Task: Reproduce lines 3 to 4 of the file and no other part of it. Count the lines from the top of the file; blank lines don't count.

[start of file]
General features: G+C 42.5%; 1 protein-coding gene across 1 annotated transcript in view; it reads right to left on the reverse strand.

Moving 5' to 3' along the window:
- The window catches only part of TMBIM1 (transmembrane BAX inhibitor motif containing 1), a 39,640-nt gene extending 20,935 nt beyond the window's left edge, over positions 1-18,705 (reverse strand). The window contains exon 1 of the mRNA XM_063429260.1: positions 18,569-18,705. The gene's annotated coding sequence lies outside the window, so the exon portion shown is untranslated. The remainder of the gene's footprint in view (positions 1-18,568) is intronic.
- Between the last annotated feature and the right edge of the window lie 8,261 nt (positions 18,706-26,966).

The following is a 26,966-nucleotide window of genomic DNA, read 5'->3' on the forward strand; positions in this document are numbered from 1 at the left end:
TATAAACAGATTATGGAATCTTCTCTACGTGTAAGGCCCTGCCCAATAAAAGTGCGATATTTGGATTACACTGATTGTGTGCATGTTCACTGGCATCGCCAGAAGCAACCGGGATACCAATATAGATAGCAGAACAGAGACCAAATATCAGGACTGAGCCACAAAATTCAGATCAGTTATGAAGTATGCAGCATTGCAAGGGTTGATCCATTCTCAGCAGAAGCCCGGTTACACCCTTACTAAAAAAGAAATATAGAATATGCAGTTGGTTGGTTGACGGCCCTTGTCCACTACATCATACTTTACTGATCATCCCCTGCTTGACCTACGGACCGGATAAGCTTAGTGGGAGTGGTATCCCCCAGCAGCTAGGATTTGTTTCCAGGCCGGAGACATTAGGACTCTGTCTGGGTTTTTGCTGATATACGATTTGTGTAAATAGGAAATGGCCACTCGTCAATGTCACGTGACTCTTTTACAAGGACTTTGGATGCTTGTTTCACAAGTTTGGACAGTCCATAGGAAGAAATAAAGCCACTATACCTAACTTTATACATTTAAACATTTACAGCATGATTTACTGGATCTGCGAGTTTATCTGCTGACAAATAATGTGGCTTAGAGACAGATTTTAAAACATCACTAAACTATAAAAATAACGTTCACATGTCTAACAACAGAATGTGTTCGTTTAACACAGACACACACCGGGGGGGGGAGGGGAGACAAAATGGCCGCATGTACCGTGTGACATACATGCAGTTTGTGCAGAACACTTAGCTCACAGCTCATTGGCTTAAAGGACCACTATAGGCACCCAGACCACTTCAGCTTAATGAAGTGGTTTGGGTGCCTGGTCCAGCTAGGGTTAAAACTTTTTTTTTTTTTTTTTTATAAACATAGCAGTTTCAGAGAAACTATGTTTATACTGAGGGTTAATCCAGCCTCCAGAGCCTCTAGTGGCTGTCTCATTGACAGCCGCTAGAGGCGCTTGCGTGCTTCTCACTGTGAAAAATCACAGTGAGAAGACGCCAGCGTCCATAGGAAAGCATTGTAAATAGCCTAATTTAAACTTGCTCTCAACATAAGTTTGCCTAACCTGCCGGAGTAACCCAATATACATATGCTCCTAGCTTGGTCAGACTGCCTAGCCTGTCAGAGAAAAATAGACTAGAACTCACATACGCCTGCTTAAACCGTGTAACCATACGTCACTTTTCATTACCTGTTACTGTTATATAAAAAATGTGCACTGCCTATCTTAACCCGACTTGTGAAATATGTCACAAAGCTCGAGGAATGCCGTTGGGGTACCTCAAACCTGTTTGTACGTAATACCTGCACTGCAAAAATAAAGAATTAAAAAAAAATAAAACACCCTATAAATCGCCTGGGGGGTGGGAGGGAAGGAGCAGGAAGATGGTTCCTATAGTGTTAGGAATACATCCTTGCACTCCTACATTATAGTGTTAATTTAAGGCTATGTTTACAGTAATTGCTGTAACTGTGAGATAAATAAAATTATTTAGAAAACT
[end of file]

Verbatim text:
- The window catches only part of TMBIM1 (transmembrane BAX inhibitor motif containing 1), a 39,640-nt gene extending 20,935 nt beyond the window's left edge, over positions 1-18,705 (reverse strand). The window contains exon 1 of the mRNA XM_063429260.1: positions 18,569-18,705. The gene's annotated coding sequence lies outside the window, so the exon portion shown is untranslated. The remainder of the gene's footprint in view (positions 1-18,568) is intronic.
- Between the last annotated feature and the right edge of the window lie 8,261 nt (positions 18,706-26,966).